The document makes clear that the AFL’s plan for the future of football is not limited to short-term measures over the next two years to help deal with lost revenues and higher debt levels in the game but also for a broader sweep of long-term structural changes.
The AFL asks clubs to take a blank-canvas approach to draw up a new football structure within the parameters of a new football economy that takes into account the devastating impact on revenues of the coronavirus.
The term “new economy” is short-hand for cheaper because the game can no longer fund things the way they have done.
The first focus of the plan was to overhaul list sizes. The AFL asks clubs for their preferred list size, what mechanisms they would use for player movement and requests other club innovations on list- size management or composition.
Clubs expect that lists next year will be cut to below 40 and the rookie list is doubtful to be retained, or at least not in its current form.
The issue of list sizes is intrinsically linked to the issue of second-tier competitions and in particular the VFL and how that could operate as a feeder competition in the event that lists were cut and top-up players had to be accessed by clubs.
Clubs have been asked if they could change the structure of football programs to reduce the hours players are needed at clubs.
“What are the minimum weekly hours required to prepare players to play? Does list size impact these outcomes?” the document says.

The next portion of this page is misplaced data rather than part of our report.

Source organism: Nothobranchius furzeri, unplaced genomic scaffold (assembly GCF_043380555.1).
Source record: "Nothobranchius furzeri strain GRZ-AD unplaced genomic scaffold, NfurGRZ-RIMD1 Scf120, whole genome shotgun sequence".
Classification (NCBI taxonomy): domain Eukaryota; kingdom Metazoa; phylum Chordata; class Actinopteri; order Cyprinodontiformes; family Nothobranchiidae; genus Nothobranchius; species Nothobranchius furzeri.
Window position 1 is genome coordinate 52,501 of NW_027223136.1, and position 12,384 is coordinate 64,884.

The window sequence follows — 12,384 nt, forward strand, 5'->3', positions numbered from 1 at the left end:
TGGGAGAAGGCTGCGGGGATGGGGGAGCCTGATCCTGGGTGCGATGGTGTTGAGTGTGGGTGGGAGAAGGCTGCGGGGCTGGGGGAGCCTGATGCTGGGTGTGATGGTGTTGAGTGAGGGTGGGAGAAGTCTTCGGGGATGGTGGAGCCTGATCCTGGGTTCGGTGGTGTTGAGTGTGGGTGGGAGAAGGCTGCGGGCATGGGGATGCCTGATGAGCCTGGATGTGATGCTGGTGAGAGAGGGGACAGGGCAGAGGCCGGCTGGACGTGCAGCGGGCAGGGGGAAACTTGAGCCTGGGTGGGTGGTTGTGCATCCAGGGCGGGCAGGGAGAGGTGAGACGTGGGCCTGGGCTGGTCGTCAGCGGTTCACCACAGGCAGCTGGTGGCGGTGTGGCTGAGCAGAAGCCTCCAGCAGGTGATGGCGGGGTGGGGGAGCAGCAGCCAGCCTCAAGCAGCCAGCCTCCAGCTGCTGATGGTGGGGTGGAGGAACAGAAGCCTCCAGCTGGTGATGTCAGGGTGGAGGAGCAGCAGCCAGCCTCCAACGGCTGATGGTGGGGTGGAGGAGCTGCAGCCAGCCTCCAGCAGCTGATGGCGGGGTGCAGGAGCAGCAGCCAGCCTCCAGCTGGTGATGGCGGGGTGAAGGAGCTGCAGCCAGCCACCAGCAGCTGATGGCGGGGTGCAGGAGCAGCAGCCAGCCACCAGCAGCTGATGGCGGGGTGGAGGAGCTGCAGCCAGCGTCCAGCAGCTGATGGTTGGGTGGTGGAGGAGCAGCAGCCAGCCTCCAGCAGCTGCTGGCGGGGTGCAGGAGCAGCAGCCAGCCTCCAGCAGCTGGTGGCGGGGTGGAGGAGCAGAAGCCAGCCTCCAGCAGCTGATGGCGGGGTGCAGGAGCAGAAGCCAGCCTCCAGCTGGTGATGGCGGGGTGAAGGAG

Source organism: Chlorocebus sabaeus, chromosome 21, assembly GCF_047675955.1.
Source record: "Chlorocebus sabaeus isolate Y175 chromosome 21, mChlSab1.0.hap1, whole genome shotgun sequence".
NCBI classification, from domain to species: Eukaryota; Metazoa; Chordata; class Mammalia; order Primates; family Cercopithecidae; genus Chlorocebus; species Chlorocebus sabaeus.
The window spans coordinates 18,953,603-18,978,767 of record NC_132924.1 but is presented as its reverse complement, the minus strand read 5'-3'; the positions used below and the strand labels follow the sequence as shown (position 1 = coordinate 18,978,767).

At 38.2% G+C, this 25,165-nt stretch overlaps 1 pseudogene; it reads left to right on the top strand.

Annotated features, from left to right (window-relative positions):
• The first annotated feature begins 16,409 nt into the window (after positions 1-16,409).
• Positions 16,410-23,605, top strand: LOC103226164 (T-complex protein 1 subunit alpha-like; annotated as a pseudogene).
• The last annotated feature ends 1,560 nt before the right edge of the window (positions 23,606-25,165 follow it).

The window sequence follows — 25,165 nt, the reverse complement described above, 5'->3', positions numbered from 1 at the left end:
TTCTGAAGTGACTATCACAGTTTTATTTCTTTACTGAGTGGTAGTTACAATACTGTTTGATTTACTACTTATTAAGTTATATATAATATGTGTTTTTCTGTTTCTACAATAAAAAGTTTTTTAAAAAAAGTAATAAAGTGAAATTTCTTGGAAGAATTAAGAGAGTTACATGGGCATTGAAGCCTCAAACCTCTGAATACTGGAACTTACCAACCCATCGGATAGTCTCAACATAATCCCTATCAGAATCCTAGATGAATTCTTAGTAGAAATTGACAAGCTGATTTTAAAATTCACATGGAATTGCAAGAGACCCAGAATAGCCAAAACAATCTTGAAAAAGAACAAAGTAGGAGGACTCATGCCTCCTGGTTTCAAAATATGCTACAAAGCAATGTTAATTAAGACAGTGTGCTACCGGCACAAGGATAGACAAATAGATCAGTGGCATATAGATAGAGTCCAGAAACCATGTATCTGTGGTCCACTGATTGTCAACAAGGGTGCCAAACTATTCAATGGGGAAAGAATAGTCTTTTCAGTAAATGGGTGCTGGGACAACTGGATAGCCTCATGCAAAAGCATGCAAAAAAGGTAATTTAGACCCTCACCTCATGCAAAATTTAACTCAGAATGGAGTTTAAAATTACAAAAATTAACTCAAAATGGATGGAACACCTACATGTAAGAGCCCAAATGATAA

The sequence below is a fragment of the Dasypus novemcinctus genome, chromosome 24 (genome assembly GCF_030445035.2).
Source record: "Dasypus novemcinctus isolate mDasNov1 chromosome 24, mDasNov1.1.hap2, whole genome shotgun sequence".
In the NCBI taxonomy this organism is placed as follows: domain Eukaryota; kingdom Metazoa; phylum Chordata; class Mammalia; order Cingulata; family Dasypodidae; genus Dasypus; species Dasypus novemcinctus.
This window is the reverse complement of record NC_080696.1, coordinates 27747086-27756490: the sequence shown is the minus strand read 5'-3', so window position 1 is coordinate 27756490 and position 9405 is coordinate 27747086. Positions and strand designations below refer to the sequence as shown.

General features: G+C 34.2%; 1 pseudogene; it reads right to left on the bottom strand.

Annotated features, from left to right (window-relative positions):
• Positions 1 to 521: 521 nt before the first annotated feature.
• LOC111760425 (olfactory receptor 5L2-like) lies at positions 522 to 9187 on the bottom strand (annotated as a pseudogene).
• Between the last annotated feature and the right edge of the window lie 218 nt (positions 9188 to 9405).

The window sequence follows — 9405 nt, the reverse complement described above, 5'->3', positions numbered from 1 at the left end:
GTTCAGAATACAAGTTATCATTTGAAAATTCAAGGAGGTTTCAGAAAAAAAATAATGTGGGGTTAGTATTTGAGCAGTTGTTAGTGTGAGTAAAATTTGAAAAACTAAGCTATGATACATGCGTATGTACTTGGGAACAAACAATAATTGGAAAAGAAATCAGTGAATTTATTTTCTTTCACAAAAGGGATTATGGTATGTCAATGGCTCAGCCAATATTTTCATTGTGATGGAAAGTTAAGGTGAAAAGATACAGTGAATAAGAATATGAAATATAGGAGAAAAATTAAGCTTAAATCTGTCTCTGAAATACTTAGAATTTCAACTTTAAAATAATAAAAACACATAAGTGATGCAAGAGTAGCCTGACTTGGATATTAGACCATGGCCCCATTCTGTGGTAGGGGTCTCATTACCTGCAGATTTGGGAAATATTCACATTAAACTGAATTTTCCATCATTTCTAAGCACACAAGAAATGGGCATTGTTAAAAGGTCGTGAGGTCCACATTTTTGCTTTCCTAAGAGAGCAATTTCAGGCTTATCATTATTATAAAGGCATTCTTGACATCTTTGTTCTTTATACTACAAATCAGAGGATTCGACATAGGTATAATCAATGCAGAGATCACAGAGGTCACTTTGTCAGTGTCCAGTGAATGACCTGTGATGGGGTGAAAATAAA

Part of this is about player mental health and improving work-life balance, but it is also predicated on a cut to the soft cap, meaning a cut in the number of assistant coaches and allied staff. With fewer coaches and a smaller list how long do you need the players for?
There is also doubt on the future of the next generation academies. The AFL asks for club views on the level of club investment in junior talent in the new economy.
They have also been asked for feedback on lifting the draft age and also about making the talent-pathway program an under-19 competition rather than under-18 but with the draft age remaining the same.
With list sizes reduced, fewer players would be likely to be drafted as 18-year-olds in any event.
“What is the best model for a player across school football, community football and talent pathway programs?” the document asks.
The document finishes by asking for industry priorities for the next five to 10 years and asking what the three most important things are for the industry now and over the next five and 10 years.
Michael Gleeson is an award-winning senior sports writer specialising in AFL and athletics.